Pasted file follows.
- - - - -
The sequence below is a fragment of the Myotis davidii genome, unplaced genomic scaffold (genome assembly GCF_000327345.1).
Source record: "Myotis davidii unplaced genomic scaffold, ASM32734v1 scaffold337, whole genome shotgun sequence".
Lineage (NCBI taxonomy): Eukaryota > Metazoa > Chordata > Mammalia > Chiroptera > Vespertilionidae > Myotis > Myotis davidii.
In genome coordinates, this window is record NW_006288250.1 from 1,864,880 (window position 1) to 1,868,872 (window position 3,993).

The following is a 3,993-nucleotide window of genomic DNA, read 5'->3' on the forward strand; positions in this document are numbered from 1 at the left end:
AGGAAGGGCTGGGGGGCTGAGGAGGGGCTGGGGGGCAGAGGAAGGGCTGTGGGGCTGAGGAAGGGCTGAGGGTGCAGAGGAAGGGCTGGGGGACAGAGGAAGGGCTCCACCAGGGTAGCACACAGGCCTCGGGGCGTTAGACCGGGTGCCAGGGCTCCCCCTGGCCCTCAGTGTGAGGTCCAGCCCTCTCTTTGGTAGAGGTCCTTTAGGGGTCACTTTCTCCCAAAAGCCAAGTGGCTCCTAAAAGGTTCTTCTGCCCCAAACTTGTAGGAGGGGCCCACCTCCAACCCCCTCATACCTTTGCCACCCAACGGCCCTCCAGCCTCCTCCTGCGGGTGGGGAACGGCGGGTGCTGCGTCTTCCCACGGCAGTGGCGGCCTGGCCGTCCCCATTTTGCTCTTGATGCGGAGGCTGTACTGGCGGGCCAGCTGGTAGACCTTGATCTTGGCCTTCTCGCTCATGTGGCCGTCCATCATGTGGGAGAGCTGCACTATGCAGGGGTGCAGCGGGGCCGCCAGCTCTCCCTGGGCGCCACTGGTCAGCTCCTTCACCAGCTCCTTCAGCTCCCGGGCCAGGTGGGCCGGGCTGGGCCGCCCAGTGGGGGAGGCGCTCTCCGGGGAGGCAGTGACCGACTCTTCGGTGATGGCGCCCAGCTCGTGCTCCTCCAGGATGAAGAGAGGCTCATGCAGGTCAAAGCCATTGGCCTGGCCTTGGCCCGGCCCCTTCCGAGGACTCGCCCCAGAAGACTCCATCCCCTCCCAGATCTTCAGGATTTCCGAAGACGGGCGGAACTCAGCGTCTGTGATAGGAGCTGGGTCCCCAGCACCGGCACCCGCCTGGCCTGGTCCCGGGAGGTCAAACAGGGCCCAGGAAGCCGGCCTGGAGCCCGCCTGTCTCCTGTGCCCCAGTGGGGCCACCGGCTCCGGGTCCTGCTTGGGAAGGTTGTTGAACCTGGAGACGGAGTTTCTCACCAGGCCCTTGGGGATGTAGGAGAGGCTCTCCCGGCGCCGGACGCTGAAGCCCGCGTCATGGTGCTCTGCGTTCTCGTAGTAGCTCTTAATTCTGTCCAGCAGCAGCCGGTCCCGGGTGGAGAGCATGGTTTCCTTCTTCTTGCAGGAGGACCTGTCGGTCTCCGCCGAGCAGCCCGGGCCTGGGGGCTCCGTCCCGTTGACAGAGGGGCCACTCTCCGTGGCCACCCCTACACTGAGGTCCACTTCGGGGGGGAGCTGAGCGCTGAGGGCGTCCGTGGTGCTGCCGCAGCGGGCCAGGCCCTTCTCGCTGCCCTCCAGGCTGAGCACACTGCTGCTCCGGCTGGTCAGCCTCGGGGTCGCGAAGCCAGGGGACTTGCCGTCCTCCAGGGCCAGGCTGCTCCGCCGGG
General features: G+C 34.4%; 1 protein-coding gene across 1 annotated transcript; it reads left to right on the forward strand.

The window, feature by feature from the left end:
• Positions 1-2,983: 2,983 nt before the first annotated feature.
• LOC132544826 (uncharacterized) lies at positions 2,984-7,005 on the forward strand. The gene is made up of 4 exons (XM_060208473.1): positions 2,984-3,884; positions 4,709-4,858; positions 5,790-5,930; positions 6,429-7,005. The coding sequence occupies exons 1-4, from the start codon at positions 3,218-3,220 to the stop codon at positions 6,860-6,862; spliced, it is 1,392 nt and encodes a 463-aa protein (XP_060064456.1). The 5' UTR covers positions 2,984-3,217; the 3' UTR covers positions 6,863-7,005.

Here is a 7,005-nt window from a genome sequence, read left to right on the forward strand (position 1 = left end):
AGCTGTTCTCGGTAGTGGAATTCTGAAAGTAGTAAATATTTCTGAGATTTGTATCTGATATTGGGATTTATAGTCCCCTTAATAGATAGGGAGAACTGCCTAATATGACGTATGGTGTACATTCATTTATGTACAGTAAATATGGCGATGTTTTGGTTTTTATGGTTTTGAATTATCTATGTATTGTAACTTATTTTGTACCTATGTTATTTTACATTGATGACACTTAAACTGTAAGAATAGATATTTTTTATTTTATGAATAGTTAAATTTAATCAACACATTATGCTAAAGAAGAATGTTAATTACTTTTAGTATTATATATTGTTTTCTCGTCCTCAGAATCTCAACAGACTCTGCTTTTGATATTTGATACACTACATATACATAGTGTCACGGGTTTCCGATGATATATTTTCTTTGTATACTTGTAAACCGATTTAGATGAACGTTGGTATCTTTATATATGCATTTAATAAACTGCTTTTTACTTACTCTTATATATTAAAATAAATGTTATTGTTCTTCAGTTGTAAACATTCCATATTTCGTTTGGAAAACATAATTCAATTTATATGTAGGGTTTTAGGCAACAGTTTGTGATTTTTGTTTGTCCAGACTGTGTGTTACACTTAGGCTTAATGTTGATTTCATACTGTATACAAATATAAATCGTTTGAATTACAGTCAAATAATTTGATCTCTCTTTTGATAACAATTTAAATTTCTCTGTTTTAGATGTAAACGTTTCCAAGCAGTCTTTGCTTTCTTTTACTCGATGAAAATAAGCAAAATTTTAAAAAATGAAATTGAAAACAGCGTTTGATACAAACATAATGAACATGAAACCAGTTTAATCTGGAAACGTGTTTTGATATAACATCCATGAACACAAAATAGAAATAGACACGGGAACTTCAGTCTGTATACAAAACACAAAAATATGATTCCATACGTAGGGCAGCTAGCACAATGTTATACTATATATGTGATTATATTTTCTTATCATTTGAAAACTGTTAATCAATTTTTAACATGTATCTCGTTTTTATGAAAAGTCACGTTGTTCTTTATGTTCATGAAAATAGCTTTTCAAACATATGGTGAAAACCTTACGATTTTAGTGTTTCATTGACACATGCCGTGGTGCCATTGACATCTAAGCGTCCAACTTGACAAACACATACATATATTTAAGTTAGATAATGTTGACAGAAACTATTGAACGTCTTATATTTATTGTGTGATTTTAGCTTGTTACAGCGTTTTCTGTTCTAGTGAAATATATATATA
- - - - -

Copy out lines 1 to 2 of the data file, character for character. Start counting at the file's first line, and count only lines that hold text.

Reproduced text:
The sequence below is a fragment of the Myotis davidii genome, unplaced genomic scaffold (genome assembly GCF_000327345.1).
Source record: "Myotis davidii unplaced genomic scaffold, ASM32734v1 scaffold337, whole genome shotgun sequence".